To answer these questions, we must have a vision of the experience and actions we wish to introduce into these rich and active social ecosystems. Yes, this is a "click to action" and in order for businesses to socialize CRM, they must socialize the entire business. Not all of the 3F's (friends, fans, followers) are created equally. Individually, rarely collectively, they are looking for substance, direction, recognition and even empowerment. In order to activate the social web and unlock meaningful conversations, we must look beyond customers. We must officially recognize all those who influence their actions and introduce a conversational workflow that traverses the business chasms to learn and lead--in public.
Social Science is the Center of Social Business
One of the celebrated companies renown for its innovation in social customer service is actually a lesson in how social "anything" becomes great PR. When you look behind the scenes, you actually see more duct tape and rubber bands than fluidity and polish. Business units are still siloed and even the chief executives have gone on record saying that the acts of engagement do more for the company's PR than it does for the improvement of products and services. Just look at your favorite social media source and you'll see an endless array of examples of how brands are succeeding in social media. Again, most of them are basking in the brilliance of individual victories, some are actually breaking through the internal barriers that prevent collaboration, and others are simply stunts designed to spike conversations, sales, and PR. Nothing wrong with it ... especially if it work as intended.
You and I are here together, right now, to do something greater. It's up to us to lead the way for the socialization of business, understanding that it's an uphill journey for the foreseeable future. But in the end, our experience and triumphs are unparalleled.
Social media are the goldmines of anthropology, sociology and ethnography. To excel here, we must embrace social science to create and earn relevance. Some businesses already get this. For example, Intel employs anthropologists such as Genevieve Bell to understand how certain cultures adopt technology and also how products should be designed with humans represented in every step of the process. I challenge businesses seeking to socialize their business to hire social scientists to not only understand culture and its role in consumerism, but also to humanize the processes and systems erecting to facilitate engagement and social CRM. It takes a human touch to embrace and inspire the social consumer, build communities, and activate advocacy. If we can hear, see, and feel the customer and all those who influence them, then why would we think social is where we can excel. Surely, it's not because we show up. It's only because we earn and deserve our place within each network.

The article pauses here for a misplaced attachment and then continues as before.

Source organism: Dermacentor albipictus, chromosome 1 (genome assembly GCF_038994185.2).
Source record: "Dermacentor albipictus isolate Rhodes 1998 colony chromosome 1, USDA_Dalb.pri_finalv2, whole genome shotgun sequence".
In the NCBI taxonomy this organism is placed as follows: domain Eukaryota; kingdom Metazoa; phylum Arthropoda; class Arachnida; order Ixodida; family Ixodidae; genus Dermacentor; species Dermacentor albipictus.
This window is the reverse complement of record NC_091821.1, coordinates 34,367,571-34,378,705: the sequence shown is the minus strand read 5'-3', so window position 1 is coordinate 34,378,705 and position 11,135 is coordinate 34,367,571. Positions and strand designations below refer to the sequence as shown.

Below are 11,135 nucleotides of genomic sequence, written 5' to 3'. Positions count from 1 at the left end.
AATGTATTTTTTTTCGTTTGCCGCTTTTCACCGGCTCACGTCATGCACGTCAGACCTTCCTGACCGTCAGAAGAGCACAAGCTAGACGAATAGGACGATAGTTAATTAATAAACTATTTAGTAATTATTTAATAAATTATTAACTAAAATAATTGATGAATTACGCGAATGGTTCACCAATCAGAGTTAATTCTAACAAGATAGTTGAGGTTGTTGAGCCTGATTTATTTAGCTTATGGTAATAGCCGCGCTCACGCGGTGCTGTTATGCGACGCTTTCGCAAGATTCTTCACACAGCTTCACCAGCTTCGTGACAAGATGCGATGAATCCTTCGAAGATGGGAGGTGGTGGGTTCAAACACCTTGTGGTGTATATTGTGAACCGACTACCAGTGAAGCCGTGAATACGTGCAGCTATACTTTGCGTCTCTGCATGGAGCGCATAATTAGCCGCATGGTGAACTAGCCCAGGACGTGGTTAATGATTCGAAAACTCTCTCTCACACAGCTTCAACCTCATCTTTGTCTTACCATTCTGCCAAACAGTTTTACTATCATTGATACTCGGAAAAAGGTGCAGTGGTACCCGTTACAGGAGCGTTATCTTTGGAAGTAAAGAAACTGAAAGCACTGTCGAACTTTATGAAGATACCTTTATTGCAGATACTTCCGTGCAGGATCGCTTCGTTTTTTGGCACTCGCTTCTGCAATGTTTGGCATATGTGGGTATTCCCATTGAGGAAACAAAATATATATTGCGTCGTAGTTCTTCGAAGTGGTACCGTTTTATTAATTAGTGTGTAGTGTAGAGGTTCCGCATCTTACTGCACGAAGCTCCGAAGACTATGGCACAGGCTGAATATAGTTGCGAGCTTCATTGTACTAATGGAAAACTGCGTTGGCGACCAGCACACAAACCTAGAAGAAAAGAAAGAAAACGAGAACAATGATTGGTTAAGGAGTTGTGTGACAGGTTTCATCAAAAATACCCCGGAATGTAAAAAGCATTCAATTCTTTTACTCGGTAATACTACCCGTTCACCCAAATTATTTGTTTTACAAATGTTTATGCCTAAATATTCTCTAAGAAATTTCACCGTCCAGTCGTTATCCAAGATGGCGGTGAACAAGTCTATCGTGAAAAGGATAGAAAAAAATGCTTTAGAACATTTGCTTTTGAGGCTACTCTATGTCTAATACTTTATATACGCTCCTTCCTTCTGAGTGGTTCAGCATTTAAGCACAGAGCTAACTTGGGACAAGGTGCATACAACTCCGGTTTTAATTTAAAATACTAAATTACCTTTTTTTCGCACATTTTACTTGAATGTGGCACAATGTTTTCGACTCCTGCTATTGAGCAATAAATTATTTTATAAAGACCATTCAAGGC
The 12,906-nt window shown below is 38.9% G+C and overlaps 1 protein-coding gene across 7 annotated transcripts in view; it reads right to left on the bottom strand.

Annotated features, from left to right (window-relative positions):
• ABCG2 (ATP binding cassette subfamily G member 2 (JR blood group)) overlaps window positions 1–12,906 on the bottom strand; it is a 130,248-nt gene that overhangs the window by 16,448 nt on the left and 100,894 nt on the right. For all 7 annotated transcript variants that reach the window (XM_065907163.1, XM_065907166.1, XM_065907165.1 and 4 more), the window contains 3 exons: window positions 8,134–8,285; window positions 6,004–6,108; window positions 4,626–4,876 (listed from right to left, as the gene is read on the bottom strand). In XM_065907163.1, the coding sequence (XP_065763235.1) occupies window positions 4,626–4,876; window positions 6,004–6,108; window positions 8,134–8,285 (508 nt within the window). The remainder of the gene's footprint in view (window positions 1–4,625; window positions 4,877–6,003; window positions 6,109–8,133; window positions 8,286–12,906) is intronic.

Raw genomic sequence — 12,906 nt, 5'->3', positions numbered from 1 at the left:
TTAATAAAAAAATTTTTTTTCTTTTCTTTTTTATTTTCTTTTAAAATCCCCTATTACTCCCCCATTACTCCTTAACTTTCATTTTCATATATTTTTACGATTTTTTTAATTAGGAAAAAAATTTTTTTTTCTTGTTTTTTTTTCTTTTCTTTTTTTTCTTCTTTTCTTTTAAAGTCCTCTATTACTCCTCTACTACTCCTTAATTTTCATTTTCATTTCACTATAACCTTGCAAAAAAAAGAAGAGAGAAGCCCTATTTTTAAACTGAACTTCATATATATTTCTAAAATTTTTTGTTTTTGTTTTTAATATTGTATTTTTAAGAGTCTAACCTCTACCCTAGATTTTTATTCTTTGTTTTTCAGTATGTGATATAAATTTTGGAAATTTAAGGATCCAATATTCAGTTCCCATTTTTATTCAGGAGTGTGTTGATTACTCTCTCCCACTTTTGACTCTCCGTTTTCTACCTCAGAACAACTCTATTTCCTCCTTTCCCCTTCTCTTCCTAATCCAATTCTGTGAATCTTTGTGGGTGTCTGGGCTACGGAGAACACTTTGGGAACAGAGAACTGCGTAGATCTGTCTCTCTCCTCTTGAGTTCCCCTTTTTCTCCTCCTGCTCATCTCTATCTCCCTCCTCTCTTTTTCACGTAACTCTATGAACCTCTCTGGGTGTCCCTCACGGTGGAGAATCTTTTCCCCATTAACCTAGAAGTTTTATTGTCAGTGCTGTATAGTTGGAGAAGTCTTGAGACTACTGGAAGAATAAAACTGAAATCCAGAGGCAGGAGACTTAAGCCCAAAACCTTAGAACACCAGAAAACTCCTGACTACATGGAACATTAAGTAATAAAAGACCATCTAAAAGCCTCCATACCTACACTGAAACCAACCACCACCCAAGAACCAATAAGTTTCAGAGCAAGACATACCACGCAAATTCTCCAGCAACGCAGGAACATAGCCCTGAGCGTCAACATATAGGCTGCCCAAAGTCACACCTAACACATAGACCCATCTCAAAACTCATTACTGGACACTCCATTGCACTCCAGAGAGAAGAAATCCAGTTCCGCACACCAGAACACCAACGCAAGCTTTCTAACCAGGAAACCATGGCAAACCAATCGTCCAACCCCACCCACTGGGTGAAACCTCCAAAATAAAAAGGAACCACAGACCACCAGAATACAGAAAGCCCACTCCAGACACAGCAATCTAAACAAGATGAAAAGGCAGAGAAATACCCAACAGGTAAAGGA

We must humanize our brand, our products, and our processes to improve and influence experiences. Doing so will help us find our voice, our mission, and our purpose ... our cadence. Give people a reason to connect with us, trust us, and represent us.
Now, once more ... this time with feeling.
Reprinted from BrianSolis.com
Brian Solis is the author of Engage and is one of most provocative thought leaders and published authors in new media. A digital analyst, sociologist, and futurist, Solis's research and ideas have influenced the effects of emerging media on the convergence of marketing, communications, and publishing. Follow him on Twitter @BrianSolis, YouTube, or at BrianSolis.com.